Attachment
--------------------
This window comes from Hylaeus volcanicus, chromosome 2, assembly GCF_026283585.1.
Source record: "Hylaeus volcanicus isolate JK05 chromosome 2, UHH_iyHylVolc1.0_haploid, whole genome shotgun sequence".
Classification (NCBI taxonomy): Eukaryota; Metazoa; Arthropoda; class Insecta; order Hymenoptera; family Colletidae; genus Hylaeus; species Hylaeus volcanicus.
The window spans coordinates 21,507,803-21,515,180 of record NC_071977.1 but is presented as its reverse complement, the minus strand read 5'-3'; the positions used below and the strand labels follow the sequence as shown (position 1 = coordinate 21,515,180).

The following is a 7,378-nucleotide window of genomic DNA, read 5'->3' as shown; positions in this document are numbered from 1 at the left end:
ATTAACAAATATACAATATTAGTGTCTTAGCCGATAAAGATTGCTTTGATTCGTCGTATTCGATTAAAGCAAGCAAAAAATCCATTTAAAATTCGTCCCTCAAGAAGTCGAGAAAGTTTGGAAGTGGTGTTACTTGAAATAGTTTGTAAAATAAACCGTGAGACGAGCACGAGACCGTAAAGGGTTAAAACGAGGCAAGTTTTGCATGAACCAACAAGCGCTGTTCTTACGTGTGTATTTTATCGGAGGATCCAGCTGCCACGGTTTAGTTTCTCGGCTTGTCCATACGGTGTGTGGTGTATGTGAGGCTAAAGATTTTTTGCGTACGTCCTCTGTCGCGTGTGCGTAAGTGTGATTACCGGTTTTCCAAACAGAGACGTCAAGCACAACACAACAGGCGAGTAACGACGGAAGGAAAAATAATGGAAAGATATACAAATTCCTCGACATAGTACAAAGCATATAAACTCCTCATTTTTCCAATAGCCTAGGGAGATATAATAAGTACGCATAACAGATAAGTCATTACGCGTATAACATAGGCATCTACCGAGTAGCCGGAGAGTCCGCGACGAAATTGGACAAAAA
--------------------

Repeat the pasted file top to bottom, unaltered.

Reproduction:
This window comes from Hylaeus volcanicus, chromosome 2, assembly GCF_026283585.1.
Source record: "Hylaeus volcanicus isolate JK05 chromosome 2, UHH_iyHylVolc1.0_haploid, whole genome shotgun sequence".
Classification (NCBI taxonomy): Eukaryota; Metazoa; Arthropoda; class Insecta; order Hymenoptera; family Colletidae; genus Hylaeus; species Hylaeus volcanicus.
The window spans coordinates 21,507,803-21,515,180 of record NC_071977.1 but is presented as its reverse complement, the minus strand read 5'-3'; the positions used below and the strand labels follow the sequence as shown (position 1 = coordinate 21,515,180).

The following is a 7,378-nucleotide window of genomic DNA, read 5'->3' as shown; positions in this document are numbered from 1 at the left end:
ATTAACAAATATACAATATTAGTGTCTTAGCCGATAAAGATTGCTTTGATTCGTCGTATTCGATTAAAGCAAGCAAAAAATCCATTTAAAATTCGTCCCTCAAGAAGTCGAGAAAGTTTGGAAGTGGTGTTACTTGAAATAGTTTGTAAAATAAACCGTGAGACGAGCACGAGACCGTAAAGGGTTAAAACGAGGCAAGTTTTGCATGAACCAACAAGCGCTGTTCTTACGTGTGTATTTTATCGGAGGATCCAGCTGCCACGGTTTAGTTTCTCGGCTTGTCCATACGGTGTGTGGTGTATGTGAGGCTAAAGATTTTTTGCGTACGTCCTCTGTCGCGTGTGCGTAAGTGTGATTACCGGTTTTCCAAACAGAGACGTCAAGCACAACACAACAGGCGAGTAACGACGGAAGGAAAAATAATGGAAAGATATACAAATTCCTCGACATAGTACAAAGCATATAAACTCCTCATTTTTCCAATAGCCTAGGGAGATATAATAAGTACGCATAACAGATAAGTCATTACGCGTATAACATAGGCATCTACCGAGTAGCCGGAGAGTCCGCGACGAAATTGGACAAAAA